Why 7 local artists say the Dallas art scene is a sham — and what they are doing about it
There is a tiny collective of artists in Dallas that thinks the whole art scene is “a fake, fitted out with a tremendous affectation” writes scholar MICHAEL CORRIS. Are they right? Is there an antidote? Meet seven jagged little pills.
There is a joke that circulates in the art world, and it goes like this: “The first work of art was a painting. The first piece of art criticism was on the death of painting.”
This sort of paternalistic doom-mongering can be applied to anything, really, but the conclusion is always the same: Things were better in the old days. Everything’s gone downhill since. Why are you folks wasting your time?
If I told you that a number of artists in Dallas have banded together under the moniker Socialized Contemporary Art Bureau, you might be forgiven your skepticism. After all, it is not exactly bracing news that artists, seeking to make a world of their own in an art world not of their making, might decide to cooperate rather than compete with each other. Furthermore, how good could these folks be as artists if they don’t have the bottle to go it alone? Well, if you believe that, you are wrong.
Eli Walker, Kelly Kroener, Justin Hunter Allen, Lucy Kirkman, Joshua von Ammon, Samantha McCurdy, Alexander DiJulio, Michael Alexander Morris and Frank Darko — seven of whom are in this story — are young artists who are doing a pretty good job of carving up the Dallas art scene and serving it back to us on a silver platter. You might say that the chickens have come home to roost, since some of these artists are native to Dallas.
The art world we have known up to now appears to S.C.A.B. to be a fake, fitted out with a tremendous affectation. “Let us take leave of these precincts of counterfeit social and intellectual engagements,” they cry. “Let us make ourselves a world and fill it with art that is fit-for-purpose in our world.” So, to know their art, you must know their world. And to know their world is to know ours; to reconsider ours remade with equal parts improvisation and recrimination. The world of S.C.A.B. is a world of people, art and spaces. It is a world in motion: New faces appear and bond to the group; new galleries and display sites spring up overnight; and all the while the artists of S.C.A.B. bring the materials of art to life.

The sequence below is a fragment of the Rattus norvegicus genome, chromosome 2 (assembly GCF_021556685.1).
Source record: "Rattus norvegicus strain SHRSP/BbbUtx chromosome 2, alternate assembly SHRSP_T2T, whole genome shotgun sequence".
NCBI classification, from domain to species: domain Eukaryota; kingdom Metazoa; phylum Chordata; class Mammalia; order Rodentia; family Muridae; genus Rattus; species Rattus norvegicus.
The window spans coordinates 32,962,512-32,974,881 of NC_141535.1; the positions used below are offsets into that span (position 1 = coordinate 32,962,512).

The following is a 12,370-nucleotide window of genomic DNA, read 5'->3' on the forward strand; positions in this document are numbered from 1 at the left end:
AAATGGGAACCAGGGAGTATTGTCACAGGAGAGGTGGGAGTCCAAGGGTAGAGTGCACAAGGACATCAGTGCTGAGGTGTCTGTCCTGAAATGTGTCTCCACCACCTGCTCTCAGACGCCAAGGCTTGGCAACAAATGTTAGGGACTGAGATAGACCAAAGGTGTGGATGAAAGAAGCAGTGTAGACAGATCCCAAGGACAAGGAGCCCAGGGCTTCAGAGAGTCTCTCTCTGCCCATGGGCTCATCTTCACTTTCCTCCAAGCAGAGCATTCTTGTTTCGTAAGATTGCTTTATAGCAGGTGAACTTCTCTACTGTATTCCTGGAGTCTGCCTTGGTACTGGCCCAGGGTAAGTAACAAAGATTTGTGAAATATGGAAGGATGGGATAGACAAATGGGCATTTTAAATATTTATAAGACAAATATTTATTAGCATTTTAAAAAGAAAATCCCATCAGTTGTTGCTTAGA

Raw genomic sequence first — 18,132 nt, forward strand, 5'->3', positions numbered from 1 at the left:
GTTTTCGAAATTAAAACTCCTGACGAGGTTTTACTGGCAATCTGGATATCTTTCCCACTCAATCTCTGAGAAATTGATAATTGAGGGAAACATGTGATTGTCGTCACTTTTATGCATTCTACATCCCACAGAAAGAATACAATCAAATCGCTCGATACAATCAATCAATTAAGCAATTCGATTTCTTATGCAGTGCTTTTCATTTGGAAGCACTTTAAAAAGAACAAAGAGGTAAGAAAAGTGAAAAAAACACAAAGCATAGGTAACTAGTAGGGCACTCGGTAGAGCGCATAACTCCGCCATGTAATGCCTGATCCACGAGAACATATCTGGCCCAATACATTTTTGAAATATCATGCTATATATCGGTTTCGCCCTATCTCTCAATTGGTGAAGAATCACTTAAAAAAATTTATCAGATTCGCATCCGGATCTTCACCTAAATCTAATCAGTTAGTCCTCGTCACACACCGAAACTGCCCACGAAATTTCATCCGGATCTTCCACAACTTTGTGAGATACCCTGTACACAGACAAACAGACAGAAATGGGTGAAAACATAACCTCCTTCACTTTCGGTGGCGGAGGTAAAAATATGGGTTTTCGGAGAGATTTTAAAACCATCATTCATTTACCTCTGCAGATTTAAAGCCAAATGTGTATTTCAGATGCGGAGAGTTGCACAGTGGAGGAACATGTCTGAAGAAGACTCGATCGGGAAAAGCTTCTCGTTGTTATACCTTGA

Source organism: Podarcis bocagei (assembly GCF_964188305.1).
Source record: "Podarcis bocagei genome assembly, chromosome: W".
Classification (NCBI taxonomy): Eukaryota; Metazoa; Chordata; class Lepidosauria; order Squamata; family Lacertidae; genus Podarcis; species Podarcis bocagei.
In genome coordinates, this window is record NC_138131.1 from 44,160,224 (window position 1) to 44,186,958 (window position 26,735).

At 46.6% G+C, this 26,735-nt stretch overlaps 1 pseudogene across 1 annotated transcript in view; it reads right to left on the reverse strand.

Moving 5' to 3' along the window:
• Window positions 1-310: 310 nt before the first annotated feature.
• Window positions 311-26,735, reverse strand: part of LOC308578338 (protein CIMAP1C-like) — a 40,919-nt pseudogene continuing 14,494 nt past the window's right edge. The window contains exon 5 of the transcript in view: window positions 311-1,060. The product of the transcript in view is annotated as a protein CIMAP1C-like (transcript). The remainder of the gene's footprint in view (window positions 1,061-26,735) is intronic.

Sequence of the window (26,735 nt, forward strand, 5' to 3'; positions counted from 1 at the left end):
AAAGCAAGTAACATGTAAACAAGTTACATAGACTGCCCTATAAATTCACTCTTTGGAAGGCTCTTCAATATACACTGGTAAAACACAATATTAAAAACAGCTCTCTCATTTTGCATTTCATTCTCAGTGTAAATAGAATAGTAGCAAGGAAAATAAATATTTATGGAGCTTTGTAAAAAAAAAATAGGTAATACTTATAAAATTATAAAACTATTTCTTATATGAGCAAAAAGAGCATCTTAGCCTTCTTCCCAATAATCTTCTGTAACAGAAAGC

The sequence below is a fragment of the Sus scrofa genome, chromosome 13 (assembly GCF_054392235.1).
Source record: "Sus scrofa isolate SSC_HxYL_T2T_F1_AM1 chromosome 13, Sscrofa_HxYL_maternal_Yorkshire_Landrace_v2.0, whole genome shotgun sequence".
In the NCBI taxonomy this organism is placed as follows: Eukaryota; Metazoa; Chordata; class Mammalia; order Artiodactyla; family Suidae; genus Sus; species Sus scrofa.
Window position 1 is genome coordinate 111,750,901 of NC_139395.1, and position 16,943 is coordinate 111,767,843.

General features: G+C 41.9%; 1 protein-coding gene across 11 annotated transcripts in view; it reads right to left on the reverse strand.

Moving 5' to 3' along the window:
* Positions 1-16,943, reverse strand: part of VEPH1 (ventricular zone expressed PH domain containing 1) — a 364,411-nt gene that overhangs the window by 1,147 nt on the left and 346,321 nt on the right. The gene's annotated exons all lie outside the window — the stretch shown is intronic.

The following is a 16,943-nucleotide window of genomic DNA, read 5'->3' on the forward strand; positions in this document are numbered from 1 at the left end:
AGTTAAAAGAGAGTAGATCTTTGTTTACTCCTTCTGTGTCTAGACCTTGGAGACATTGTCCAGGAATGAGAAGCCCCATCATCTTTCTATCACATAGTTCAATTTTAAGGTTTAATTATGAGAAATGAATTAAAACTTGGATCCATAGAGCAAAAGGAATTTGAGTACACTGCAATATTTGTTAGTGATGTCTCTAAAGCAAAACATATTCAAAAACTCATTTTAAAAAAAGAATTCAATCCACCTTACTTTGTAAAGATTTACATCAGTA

It is part of the challenge of being an artist today to find a subject worth pursuing. But there is a paradox lurking in this prosaic charge: The range of an artist’s legitimate subject matter is expanding hugely, while the artist’s métier is dissolving in a haze of improvisation. The de-skilling of the artist is a trend that really took hold in the 1960s, when the idea that one was a painter or sculptor or printmaker, et cetera, imploded and left us with a new and puzzling thought: The value of art was not dependent on either traditional craft skill or a devotion to the exploration of a specific medium. When artists broke out of the traditional constraints of art, art ceased to resemble art. It began to look like nothing so much as the furniture and fixtures of everyday life.
Placing S.C.A.B. within this trajectory — a historical context that appears at first to be nothing other than the longue durée of the avant-garde — illuminates and obscures their purpose, pleasures and predicaments. The members of the S.C.A.B. collective spiritedly inhabit the role of contemporary artist as makers of worlds that sit uneasily between the known and the utterly mad. I read their project as one of survival fused with aesthetic jobbing. Seek out their work in venues such as Homeland Security, Studio Don’t F*** This Up or the Angstrom Gallery, a commercial gallery that S.C.A.B. appears to have colonized with the blessings of its owner, David Quadrini. Drench yourself in the bombastic paintings of Eli Walker, the delicate typographic pictures of Lucy Kirkman, the faintly distressing constructions of Alexander DiJulio, the radiant intimacy of Kelly Kroener’s soft furnishings and the testing digital interventions of Michael Morris. Expose yourself to Joshua von Ammon’s punctured shamanism and conversations in the void or Frank Darko’s warming approach to documentary filmmaking. Enter the icy frame of Samantha McCurdy’s vogue and Justin Hunter Allen’s melancholia.
The subject of these artists is sincerity spoken through materials that cannot help but falsify. Still, the spirit of S.C.A.B. does not entirely force the material into submission. As Jiro Yoshihara, the founder of the Gutai group, wrote in another country at another time: “If one leaves the material as it is, presenting it just as material, then it starts to tell us something and speaks with a mighty voice. Keeping the life of the material alive also means bringing the spirit alive, and lifting up the spirit means leading the material up to the height of the spirit.” Of course, Yoshihara’s manifesto proclaims an art that is based on performance and participation. Yet if I were asked to generalize about the art of the S.C.A.B. collective, I’d say that they also yearn to break free of the constraints of a moribund culture of art. In S.C.A.B.’s world, spirit and material are having quite a natter: unscripted, distracted, alive.
MICHAEL CORRIS is an artist, writer and educator. He is the chair of the Division of Art at Southern Methodist University. He is an editor of Transmission Annual, a thematic anthology of art and culture co-published by SMU and Sheffield-Hallam University in Sheffield, England. His email is email@example.com.